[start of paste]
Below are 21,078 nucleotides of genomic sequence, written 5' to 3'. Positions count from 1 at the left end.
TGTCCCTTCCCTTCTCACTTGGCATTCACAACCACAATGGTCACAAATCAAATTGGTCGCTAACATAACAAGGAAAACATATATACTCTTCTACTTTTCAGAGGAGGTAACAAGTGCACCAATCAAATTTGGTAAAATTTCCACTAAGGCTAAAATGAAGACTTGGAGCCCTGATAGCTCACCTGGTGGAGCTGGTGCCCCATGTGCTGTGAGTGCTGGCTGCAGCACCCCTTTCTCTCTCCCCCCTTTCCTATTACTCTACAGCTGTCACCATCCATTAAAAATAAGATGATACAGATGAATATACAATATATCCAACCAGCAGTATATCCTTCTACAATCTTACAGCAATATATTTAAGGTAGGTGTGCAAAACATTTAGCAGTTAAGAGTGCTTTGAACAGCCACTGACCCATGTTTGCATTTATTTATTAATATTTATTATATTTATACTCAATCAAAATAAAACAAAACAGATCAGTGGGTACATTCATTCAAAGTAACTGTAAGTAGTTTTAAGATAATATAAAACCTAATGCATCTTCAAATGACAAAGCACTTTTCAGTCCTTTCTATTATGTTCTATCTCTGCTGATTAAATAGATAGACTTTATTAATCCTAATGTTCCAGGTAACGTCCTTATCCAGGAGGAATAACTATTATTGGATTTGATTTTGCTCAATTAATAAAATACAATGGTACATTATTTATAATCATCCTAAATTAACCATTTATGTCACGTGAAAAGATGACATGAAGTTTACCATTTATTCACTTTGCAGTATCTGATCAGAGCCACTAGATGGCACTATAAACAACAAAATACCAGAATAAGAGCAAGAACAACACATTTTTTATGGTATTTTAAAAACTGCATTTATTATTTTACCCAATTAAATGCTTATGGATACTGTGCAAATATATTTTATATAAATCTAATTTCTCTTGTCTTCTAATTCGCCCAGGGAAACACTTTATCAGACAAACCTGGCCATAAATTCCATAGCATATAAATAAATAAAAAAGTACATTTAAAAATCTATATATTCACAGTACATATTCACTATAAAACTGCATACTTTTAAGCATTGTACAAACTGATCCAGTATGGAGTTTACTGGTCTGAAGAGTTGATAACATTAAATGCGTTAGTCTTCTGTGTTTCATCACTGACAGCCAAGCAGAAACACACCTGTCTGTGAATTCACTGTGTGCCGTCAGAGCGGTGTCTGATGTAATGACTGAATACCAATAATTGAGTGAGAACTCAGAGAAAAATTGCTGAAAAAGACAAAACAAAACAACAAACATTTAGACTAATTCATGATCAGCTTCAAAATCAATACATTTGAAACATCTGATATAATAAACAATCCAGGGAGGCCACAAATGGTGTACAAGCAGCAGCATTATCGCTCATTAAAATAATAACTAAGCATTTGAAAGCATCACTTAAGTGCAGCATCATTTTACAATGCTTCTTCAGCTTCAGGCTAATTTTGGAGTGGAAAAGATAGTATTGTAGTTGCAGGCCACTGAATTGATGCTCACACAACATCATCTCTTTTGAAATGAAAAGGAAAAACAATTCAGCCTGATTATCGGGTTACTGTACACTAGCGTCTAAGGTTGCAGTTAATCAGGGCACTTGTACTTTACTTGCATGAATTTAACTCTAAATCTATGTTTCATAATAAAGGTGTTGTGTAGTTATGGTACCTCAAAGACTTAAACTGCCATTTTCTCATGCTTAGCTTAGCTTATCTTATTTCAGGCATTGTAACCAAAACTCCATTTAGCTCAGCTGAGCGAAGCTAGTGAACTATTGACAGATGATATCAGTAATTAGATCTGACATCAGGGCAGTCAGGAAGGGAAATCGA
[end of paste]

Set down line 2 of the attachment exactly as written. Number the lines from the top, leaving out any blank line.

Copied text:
TGTCCCTTCCCTTCTCACTTGGCATTCACAACCACAATGGTCACAAATCAAATTGGTCGCTAACATAACAAGGAAAACATATATACTCTTCTACTTTTCAGAGGAGGTAACAAGTGCACCAATCAAATTTGGTAAAATTTCCACTAAGGCTAAAATGAAGACTTGGAGCCCTGATAGCTCACCTGGTGGAGCTGGTGCCCCATGTGCTGTGAGTGCTGGCTGCAGCACCCCTTTCTCTCTCCCCCCTTTCCTATTACTCTACAGCTGTCACCATCCATTAAAAATAAGATGATACAGATGAATATACAATATATCCAACCAGCAGTATATCCTTCTACAATCTTACAGCAATATATTTAAGGTAGGTGTGCAAAACATTTAGCAGTTAAGAGTGCTTTGAACAGCCACTGACCCATGTTTGCATTTATTTATTAATATTTATTATATTTATACTCAATCAAAATAAAACAAAACAGATCAGTGGGTACATTCATTCAAAGTAACTGTAAGTAGTTTTAAGATAATATAAAACCTAATGCATCTTCAAATGACAAAGCACTTTTCAGTCCTTTCTATTATGTTCTATCTCTGCTGATTAAATAGATAGACTTTATTAATCCTAATGTTCCAGGTAACGTCCTTATCCAGGAGGAATAACTATTATTGGATTTGATTTTGCTCAATTAATAAAATACAATGGTACATTATTTATAATCATCCTAAATTAACCATTTATGTCACGTGAAAAGATGACATGAAGTTTACCATTTATTCACTTTGCAGTATCTGATCAGAGCCACTAGATGGCACTATAAACAACAAAATACCAGAATAAGAGCAAGAACAACACATTTTTTATGGTATTTTAAAAACTGCATTTATTATTTTACCCAATTAAATGCTTATGGATACTGTGCAAATATATTTTATATAAATCTAATTTCTCTTGTCTTCTAATTCGCCCAGGGAAACACTTTATCAGACAAACCTGGCCATAAATTCCATAGCATATAAATAAATAAAAAAGTACATTTAAAAATCTATATATTCACAGTACATATTCACTATAAAACTGCATACTTTTAAGCATTGTACAAACTGATCCAGTATGGAGTTTACTGGTCTGAAGAGTTGATAACATTAAATGCGTTAGTCTTCTGTGTTTCATCACTGACAGCCAAGCAGAAACACACCTGTCTGTGAATTCACTGTGTGCCGTCAGAGCGGTGTCTGATGTAATGACTGAATACCAATAATTGAGTGAGAACTCAGAGAAAAATTGCTGAAAAAGACAAAACAAAACAACAAACATTTAGACTAATTCATGATCAGCTTCAAAATCAATACATTTGAAACATCTGATATAATAAACAATCCAGGGAGGCCACAAATGGTGTACAAGCAGCAGCATTATCGCTCATTAAAATAATAACTAAGCATTTGAAAGCATCACTTAAGTGCAGCATCATTTTACAATGCTTCTTCAGCTTCAGGCTAATTTTGGAGTGGAAAAGATAGTATTGTAGTTGCAGGCCACTGAATTGATGCTCACACAACATCATCTCTTTTGAAATGAAAAGGAAAAACAATTCAGCCTGATTATCGGGTTACTGTACACTAGCGTCTAAGGTTGCAGTTAATCAGGGCACTTGTACTTTACTTGCATGAATTTAACTCTAAATCTATGTTTCATAATAAAGGTGTTGTGTAGTTATGGTACCTCAAAGACTTAAACTGCCATTTTCTCATGCTTAGCTTAGCTTATCTTATTTCAGGCATTGTAACCAAAACTCCATTTAGCTCAGCTGAGCGAAGCTAGTGAACTATTGACAGATGATATCAGTAATTAGATCTGACATCAGGGCAGTCAGGAAGGGAAATCGA